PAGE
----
Consistency Is King, Queen and All the Aces in the Game of Branding
I’ve been in marketing my entire career, and I have to say that I still find it incredibly challenging. It’s a big job if you do it right, and it constantly changes. There are so many dimensions to marketing a brand -- so much so that it often causes brain freeze. Marketers can easily get frozen in place, paralyzed over which communications option to pick next.
I’ve been there myself -- frozen in place with too many marketing decisions in front of me.
Which is partly why I just love it when someone asks, “Can you give me some advice on how to market my brand?”
“Sure,” I often feel like replying, “Do you have a few hours to chat?!?”
There’s no way to determine how best to market a brand in just a few hours. It takes careful consideration with various inputs to guide your thinking.
There’s no one quick-fix.
Related: Your Brand Is About the Feels
Well, actually, there is one piece of advice that applies to virtually every brand and every marketing situation. It’s advice that I like to give to anyone responsible for taking care of a brand. It always applies.
Consistency is king, queen and all the aces. Without consistency, you don’t have a brand. At least not in my book!
No matter your brand, always be consistent in how you market it.
When marketing your brand, your goal should be to have people get to the point where they can’t live you. You want them to come to rely on you for the best that you have to offer them. You want them to consume all aspects of your brand, the product or service as well as all the communications (like your social channels, for example).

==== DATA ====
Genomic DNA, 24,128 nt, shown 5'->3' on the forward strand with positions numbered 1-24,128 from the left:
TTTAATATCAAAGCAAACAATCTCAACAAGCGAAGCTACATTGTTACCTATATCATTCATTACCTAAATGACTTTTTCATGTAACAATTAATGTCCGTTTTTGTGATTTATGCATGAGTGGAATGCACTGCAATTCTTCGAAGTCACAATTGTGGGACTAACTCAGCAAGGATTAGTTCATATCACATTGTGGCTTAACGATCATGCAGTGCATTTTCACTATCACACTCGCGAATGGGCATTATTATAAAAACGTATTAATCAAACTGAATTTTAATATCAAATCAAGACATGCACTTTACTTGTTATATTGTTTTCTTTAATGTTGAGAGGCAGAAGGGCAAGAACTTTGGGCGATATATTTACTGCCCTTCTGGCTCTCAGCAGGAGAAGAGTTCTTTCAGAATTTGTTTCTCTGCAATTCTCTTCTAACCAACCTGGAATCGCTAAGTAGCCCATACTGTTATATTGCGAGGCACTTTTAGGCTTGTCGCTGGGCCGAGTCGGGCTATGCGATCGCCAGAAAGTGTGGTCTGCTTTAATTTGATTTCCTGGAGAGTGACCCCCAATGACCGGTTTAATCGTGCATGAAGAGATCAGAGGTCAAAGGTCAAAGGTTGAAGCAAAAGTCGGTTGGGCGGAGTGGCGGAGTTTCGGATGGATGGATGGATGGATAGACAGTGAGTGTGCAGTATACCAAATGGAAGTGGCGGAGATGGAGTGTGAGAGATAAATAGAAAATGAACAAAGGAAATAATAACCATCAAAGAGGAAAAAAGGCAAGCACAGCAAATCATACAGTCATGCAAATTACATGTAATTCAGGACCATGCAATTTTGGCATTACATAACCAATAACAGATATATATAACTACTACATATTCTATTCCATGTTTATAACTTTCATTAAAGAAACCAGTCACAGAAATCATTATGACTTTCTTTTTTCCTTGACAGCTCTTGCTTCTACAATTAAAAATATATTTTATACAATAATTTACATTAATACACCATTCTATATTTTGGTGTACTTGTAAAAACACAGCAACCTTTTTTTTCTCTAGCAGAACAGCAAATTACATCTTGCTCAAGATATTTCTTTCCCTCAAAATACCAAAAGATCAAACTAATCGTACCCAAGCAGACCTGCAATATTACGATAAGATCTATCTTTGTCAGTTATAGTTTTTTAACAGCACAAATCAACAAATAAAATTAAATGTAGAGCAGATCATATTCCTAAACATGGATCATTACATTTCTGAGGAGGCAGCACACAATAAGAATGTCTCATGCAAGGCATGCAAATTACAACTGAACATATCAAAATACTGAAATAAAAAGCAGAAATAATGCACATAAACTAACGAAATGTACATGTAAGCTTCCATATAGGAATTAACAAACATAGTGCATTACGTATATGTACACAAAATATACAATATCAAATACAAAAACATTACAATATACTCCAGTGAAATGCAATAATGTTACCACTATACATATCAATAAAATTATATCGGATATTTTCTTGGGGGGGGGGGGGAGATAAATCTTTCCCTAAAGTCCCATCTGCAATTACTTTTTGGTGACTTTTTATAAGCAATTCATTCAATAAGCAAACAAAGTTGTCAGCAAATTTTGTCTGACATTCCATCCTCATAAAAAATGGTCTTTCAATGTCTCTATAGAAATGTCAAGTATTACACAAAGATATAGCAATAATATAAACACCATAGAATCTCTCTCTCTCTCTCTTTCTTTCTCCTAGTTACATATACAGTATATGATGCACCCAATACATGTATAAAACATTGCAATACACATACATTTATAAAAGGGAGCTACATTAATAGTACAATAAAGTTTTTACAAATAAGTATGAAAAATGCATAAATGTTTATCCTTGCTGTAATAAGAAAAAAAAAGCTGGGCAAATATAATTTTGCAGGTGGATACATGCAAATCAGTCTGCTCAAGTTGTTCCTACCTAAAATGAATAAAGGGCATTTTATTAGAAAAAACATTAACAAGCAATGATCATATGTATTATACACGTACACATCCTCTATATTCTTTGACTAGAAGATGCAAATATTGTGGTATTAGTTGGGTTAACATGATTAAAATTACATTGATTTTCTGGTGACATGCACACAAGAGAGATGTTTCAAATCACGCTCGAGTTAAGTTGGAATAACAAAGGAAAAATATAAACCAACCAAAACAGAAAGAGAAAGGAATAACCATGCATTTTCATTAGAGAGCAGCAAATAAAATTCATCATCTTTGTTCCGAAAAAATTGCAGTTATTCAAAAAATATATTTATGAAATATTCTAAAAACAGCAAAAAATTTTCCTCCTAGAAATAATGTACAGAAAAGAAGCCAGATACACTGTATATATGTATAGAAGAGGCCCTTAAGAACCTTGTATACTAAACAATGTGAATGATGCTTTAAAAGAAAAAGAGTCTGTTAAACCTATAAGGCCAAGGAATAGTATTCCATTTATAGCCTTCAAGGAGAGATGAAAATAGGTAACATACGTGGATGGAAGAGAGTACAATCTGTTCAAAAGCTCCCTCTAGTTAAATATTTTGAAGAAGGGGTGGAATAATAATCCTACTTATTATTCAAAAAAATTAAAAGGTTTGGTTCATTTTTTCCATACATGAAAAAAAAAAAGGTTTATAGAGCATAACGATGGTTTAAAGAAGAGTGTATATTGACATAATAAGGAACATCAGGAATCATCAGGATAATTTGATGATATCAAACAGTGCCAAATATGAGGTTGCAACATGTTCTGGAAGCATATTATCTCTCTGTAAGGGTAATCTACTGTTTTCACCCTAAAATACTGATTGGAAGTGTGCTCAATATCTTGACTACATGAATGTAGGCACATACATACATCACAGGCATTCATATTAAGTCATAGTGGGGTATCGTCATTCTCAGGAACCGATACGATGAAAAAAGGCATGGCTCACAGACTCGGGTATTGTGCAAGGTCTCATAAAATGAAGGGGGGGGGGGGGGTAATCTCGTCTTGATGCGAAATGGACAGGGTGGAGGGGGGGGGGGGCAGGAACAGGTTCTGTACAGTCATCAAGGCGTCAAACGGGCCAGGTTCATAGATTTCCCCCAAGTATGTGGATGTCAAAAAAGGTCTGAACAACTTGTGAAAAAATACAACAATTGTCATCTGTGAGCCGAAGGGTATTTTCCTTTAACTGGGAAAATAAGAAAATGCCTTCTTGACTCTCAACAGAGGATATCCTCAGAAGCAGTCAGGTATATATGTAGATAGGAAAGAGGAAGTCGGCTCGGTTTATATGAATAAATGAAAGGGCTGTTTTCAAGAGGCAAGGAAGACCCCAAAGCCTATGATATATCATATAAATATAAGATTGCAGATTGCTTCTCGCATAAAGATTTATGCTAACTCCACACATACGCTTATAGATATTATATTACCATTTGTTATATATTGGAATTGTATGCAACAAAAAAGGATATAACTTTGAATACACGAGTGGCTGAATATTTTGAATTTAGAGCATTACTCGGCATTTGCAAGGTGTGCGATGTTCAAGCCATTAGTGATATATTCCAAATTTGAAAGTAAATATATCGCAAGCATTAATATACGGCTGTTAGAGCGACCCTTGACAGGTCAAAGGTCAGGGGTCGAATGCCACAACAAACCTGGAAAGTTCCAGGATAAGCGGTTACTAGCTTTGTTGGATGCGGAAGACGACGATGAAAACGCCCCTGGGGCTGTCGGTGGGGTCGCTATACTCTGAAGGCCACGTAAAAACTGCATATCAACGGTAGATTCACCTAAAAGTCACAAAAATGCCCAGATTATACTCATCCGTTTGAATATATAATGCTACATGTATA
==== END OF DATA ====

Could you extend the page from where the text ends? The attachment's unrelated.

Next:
If you are ever going to have people feel that way about your brand, you have to be consistent with every interaction. The quality has to be consistently high, and the communications have to be consistently on target each and every time.
Entrepreneur Editors' Picks
Zooey Deschanel Embraces the Word 'Quirky' and Thinks Businesses Should Too
A Simple (But Not Easy) Guide to Achieving Almost Any Dream
Making Time to Be 'Useless' Is a Vital Part of Creating Anything Valuable
A Billionaire Who Operates More Than 2,400 Franchises Knows These Types of Franchisees Make the Most Money
How Relentless Optimism Fuels Success for Hilary Schneider, CEO of Shutterfly
The Paradox of Celebrity Tequila
Social Media Was Draining Me, So I Gave It Up. My Business Has Never Been Stronger.